Pac-Man Championship Edition grabbed the score-hungry, ghost-gobbling gameplay the ol' yellow puck is so well-known for, chugged a quintuple shot of red bull, threw in some neon '80s madness, and cranked everything up to eleven, resulting in a game every bit as addictive as its ancestor. With Pac-Man Championship Edition 2, Namco-Bandai wanted to create a sequel which retained the core of what came before it, while expanding where necessary, and the result is a sequel which suffers from that most crippling of sequel problems... mediocrity.

Despite having an "adventure" mode, there's no story to speak of in Pac-Man Championship Edition 2. You're just trying to get the highest score possible on a variety of different maps. You'll gobble dots, dodge ghosts, and get power-ups, just as you would in the original Pac-Man. The difference between this and the arcade classic is that you'll do so on an ever-shifting map which changes as you progress through a run, adding new nooks and crannies, more dots, and more ghosts to dodge. This time around the ghosts aren't the foursome of instant-death they're known for; Inky, Blinky, Pinky, and Clyde are still around, but you'll mostly be dodging and creating conga lines of ghosts to chase after you. Bump into a ghost, and they'll rebuff you. Do it a few times in a short span of time then they'll get mad and try to kill you. PMCE2 is so fast that tiny mistakes are inevitable even for the most formidable of players; the new ghost-bumping system may seem to coddle players, but it instead this slight wiggle room gives the gameplay space to go faster than ever before.


It's not all good in Pac-Land, however. PMCE2 makes a few changes from its predecessor, and they're mostly lateral moves. In the first Pac-Man Championship Edition, ghosts would line up behind you as you passed them and woke them up, requiring you to think smart, keep moving, and avoid looping around lest you crash into the tail end of the conga line. When the time for a power-up came it was a blissful combo of complete carnage, letting players rack up an unbelievably satisfying pile of points as they wokka-wokka-wokka'd their way through the ghosts. Here you're being chased by four groups of ghosts, and when you get the pellet power-up they run away from you, forcing you to chase them down around the level while your power-up timer ticks away. This not only breaks up the rhythm of the rockin' combos of PMCE, it makes you have to work harder for those points, but not in a way that feels meaningful or skill-based. It's a small choice which seriously wrecks the flow of gameplay and drags the entire experience down.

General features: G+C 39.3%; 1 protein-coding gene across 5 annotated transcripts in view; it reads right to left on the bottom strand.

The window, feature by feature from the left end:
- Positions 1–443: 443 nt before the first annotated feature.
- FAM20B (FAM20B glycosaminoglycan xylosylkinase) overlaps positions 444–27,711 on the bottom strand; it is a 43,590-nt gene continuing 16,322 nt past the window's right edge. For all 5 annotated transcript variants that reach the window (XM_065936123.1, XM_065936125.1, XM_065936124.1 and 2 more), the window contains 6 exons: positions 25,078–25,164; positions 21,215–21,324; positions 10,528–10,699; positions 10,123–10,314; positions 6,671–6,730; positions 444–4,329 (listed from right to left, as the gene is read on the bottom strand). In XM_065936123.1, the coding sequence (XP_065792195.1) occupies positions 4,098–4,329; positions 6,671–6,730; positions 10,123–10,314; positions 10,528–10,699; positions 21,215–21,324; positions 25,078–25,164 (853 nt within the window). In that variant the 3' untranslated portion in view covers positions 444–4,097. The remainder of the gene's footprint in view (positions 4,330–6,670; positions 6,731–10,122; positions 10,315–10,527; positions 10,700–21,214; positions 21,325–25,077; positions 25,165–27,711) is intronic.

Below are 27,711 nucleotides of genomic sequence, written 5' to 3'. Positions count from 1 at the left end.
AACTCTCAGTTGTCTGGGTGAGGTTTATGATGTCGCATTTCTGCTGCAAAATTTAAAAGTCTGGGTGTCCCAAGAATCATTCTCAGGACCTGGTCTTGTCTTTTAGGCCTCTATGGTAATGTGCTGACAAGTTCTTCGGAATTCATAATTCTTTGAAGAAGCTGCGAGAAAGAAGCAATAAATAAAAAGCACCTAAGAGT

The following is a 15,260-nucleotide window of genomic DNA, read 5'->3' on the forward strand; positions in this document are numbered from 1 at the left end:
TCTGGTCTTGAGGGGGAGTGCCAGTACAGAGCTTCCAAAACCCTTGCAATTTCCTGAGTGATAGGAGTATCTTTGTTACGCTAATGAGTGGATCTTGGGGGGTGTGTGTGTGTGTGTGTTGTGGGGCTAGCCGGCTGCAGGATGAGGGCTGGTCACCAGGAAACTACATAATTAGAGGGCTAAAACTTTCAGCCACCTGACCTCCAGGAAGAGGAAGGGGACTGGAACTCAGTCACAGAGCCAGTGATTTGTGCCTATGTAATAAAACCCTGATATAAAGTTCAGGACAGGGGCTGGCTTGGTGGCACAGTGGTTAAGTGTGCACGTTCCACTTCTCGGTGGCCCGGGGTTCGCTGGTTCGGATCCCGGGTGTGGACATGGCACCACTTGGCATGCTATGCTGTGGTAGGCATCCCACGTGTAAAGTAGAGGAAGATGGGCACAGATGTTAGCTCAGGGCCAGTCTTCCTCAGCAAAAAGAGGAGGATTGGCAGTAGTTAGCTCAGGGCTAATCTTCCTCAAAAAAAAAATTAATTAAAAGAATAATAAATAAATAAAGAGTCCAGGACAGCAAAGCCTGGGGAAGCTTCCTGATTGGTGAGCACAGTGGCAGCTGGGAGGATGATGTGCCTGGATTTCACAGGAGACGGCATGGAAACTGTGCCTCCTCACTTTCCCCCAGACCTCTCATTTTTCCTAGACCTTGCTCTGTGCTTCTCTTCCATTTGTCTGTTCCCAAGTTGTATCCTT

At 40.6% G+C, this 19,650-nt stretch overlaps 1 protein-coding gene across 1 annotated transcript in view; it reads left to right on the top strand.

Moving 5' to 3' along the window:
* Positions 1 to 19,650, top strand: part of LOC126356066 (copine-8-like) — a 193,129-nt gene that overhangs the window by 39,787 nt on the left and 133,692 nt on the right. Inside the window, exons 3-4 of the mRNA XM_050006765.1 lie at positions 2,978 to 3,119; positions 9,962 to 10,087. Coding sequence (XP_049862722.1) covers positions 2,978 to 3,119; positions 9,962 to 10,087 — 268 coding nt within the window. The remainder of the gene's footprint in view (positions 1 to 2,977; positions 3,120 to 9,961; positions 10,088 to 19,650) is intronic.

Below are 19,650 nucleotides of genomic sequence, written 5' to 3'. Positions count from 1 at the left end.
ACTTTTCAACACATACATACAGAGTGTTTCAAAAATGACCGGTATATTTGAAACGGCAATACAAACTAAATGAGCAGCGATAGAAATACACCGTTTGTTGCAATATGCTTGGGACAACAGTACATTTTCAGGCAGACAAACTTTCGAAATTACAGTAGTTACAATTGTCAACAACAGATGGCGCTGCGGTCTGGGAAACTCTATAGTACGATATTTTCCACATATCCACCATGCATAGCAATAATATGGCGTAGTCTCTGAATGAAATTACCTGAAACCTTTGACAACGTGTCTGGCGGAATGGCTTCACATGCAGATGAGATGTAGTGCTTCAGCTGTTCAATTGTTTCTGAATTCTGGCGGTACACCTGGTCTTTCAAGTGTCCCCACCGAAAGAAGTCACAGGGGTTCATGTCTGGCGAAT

Arrhythmic flow is the chief problem, here. Nearly every new change to PMCE2 alters the flow of the original, and not in a good way. Bumper pads bounce you around a level in an unpredictable pattern, making it harder to navigate on the fly. The tutorial is required for you to play any of the game's standard modes, and adventure mode is gated again behind a chunk of normal mode. One of the few changes for the better are the implementation of Championship Editions' bombs. Bombs now allow players to teleport to each stage's starting point to grab the key to the next stage, allowing them to use them strategically in order to maximize their pointage, and giving you a smooth, skillful way of maximizing your flow.


The Adventure Mode offers a small variance to typical gameplay, but not much. Instead of giving you a set amount of time to go bananas and get as many points as possible, you're given a set amount of time to try to complete a level in a predetermined pattern. If it sounds basically the same, that’s because it is.

While this sequel looks every bit as sharp as its predecessor, with eye-catching neon colors, retro sound effects, and thumping music that would be at home in a sweaty, misty nightclub. The controls... well, they're Pac-Man. You basically only need a directional pad (and, in this case, a single button for bombs). How well Pac-Man moves is entirely between you and your controller.

Pac-Man Championship Edition 2 shines in all the same ways as Pac-Man Championship Edition, just with a light that's a little duller. Levels are still fun, they're just not as fun. The action still has a funky, flow-y groove, just not as funky or flow-y.

This review was based on a download of Pac-Man Championship Edition 2 provided by the publisher for the PC.

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